What would be the Holy Grail for your collection?

The Holy Grail would be a manuscript for one of his many unpublished works--at last count 13 novels and 40 short stories. I've read the copies of all of these that are held in his University of Tulsa archive, but the actual typed drafts for most of them are still extent, though not likely to change hands any time soon.

Who is your favorite bookseller / bookstore?

I'm a sucker for any bookstore with yard after yard of groaning shelves, but a particular favorite is Reed Books and Museum of Fond Memories in downtown Birmingham, AL. It's packed to the rafters with books, of course, but also with a dizzying accretion of memorabilia, so that every surface offers a potential plunge into nostalgic reverie.

What would you collect if you didn't collect books?

I already have tens of thousands of hours of live concert recordings, but that's a pretty inexpensive collection, requiring only the cost of hard drive space. So if it weren't for books, I'd probably throw my resources into collecting videogames, especially on cartridge.


2. Book of Jeremiah-72dpi.jpgBeginning tomorrow, December 9, the Metropolitan Museum of Art in New York City will exhibit the Winchester Bible, an illuminated medieval manuscript commissioned by the Bishop of Winchester around 1200. Consisting of four large volumes, the Winchester Bible was written over three decades by a single scribe with at least six different illuminators applying gold and other pigments to the parchment. It is Winchester Cathedral's greatest treasure. Due to renovations there, two of the Bible's four volumes have been allowed to travel to the U.S. for the first time. Joined by an elaborately illustrated double-sided frontispiece--long separated from the Bible and owned by the Morgan Library & Museum--as well as works of medieval sculpture, stained glass, and other examples of manuscript illumination from the Met's own collections, the Bible will remain on view for three months. The museum will also host related gallery talks and tours, as well as a December 14 studio workshop called "From Pigment to Page: Modern Manuscripts with Medieval Techniques." A new book, The Winchester Bible: The First 850 Years, written by Canon Chancellor Roland Reim and published by the Winchester Cathedral Trust, will be available for purchase.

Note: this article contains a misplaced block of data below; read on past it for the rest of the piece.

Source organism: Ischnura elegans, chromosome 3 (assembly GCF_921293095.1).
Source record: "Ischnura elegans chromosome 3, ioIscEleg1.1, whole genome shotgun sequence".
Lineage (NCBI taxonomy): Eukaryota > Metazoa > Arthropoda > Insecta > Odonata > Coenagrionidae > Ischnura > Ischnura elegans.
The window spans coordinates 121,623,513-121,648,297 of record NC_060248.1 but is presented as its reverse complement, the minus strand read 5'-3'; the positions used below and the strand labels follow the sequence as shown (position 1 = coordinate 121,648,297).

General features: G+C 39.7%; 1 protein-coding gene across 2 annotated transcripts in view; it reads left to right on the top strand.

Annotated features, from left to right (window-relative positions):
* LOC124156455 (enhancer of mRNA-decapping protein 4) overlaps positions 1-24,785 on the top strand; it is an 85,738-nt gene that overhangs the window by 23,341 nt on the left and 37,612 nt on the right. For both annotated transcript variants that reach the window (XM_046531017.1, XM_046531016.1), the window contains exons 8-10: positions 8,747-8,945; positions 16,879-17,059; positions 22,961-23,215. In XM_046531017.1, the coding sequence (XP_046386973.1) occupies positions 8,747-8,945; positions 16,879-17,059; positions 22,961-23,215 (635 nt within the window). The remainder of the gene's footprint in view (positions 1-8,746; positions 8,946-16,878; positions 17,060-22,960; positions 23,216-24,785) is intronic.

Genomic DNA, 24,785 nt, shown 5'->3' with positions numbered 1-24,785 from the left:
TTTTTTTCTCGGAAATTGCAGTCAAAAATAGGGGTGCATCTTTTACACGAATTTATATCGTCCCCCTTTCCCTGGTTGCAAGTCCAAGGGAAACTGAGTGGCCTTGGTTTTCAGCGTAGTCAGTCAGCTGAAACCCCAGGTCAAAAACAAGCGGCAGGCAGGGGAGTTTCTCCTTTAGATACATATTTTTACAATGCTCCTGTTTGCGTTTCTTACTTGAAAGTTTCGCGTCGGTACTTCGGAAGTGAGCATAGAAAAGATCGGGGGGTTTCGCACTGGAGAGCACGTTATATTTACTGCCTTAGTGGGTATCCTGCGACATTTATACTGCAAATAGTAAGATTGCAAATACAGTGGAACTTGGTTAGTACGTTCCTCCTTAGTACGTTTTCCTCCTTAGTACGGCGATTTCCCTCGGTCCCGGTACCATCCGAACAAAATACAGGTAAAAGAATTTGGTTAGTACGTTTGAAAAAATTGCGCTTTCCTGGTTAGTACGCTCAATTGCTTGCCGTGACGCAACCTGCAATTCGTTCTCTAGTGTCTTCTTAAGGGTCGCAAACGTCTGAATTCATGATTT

Image:
Opening for the Book of Jeremiah (detail) 
Winchester Bible, fol. 148r
Tempera and gold on parchment
Winchester Cathedral Priory of St. Swithun, ca. 1150-80 Lent by the Chapter of Winchester Cathedral © The Chapter of Winchester Cathedral